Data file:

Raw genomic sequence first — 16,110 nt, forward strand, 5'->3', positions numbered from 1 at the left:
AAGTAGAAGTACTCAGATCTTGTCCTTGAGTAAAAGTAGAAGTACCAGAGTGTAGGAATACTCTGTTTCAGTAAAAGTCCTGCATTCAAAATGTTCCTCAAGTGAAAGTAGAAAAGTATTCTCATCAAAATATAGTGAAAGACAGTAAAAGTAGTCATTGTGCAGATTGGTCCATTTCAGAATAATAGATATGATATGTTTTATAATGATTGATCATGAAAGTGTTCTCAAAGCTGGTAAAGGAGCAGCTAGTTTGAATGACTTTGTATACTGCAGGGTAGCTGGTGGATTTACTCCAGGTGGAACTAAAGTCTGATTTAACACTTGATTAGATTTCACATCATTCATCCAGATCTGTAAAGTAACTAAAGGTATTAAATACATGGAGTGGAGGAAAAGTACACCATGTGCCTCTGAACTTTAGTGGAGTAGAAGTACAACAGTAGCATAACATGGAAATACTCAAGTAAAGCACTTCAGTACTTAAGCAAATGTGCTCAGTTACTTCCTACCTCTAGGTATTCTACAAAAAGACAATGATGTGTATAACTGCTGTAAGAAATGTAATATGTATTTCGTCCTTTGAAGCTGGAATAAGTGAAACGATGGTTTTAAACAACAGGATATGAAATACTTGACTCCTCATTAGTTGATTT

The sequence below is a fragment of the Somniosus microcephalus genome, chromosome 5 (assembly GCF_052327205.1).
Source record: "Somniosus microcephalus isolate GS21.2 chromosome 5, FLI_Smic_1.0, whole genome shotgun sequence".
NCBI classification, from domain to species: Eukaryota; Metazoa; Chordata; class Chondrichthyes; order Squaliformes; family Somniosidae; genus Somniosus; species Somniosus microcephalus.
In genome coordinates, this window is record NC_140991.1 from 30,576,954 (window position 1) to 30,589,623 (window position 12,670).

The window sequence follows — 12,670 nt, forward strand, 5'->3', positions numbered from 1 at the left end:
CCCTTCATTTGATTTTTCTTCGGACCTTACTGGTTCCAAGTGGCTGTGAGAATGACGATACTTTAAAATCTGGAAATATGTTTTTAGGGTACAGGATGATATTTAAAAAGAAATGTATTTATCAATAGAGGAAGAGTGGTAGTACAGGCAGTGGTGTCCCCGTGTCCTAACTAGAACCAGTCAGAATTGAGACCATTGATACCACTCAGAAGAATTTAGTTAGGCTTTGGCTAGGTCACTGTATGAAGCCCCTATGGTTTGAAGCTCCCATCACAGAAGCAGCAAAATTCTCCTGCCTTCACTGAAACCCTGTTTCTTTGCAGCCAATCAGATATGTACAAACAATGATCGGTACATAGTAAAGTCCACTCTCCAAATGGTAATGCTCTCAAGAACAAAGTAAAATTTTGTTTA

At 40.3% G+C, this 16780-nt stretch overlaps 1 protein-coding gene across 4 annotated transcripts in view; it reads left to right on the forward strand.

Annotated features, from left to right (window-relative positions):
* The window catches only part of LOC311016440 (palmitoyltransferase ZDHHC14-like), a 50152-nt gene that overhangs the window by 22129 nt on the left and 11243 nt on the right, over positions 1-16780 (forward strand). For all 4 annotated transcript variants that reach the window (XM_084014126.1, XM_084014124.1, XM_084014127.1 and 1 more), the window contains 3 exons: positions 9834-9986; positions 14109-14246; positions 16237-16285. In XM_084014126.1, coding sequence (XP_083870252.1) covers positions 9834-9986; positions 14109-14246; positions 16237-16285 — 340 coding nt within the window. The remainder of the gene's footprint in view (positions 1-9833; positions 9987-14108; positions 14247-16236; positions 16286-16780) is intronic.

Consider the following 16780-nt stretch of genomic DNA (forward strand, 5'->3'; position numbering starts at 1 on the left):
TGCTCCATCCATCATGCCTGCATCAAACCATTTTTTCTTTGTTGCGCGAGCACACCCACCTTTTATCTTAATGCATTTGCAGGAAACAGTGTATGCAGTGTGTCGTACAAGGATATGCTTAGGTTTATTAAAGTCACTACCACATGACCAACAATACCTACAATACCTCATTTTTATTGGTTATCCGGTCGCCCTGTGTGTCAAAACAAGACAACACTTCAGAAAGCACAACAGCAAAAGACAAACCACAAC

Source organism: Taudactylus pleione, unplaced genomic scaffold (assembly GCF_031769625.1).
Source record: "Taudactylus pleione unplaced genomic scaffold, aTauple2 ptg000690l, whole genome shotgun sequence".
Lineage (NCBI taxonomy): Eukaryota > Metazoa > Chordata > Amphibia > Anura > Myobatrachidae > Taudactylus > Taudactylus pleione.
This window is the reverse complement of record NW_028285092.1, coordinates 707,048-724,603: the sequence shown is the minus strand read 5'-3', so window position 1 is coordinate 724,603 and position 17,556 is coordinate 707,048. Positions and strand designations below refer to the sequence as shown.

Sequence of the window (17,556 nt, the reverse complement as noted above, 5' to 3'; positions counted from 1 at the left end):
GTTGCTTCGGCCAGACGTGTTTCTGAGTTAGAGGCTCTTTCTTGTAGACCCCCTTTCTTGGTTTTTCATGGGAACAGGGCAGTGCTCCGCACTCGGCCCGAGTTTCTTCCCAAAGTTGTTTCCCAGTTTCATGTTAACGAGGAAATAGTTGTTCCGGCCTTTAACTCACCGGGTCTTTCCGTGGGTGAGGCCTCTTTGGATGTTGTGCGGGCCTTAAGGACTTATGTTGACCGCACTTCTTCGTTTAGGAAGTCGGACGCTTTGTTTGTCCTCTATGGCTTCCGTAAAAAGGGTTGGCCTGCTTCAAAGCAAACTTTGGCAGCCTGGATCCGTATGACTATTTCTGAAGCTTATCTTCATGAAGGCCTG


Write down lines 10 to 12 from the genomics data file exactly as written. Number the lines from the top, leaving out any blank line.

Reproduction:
Annotated features, from left to right (window-relative positions):
* The window catches only part of LOC311016440 (palmitoyltransferase ZDHHC14-like), a 50152-nt gene that overhangs the window by 22129 nt on the left and 11243 nt on the right, over positions 1-16780 (forward strand). For all 4 annotated transcript variants that reach the window (XM_084014126.1, XM_084014124.1, XM_084014127.1 and 1 more), the window contains 3 exons: positions 9834-9986; positions 14109-14246; positions 16237-16285. In XM_084014126.1, coding sequence (XP_083870252.1) covers positions 9834-9986; positions 14109-14246; positions 16237-16285 — 340 coding nt within the window. The remainder of the gene's footprint in view (positions 1-9833; positions 9987-14108; positions 14247-16236; positions 16286-16780) is intronic.

Consider the following 16780-nt stretch of genomic DNA (forward strand, 5'->3'; position numbering starts at 1 on the left):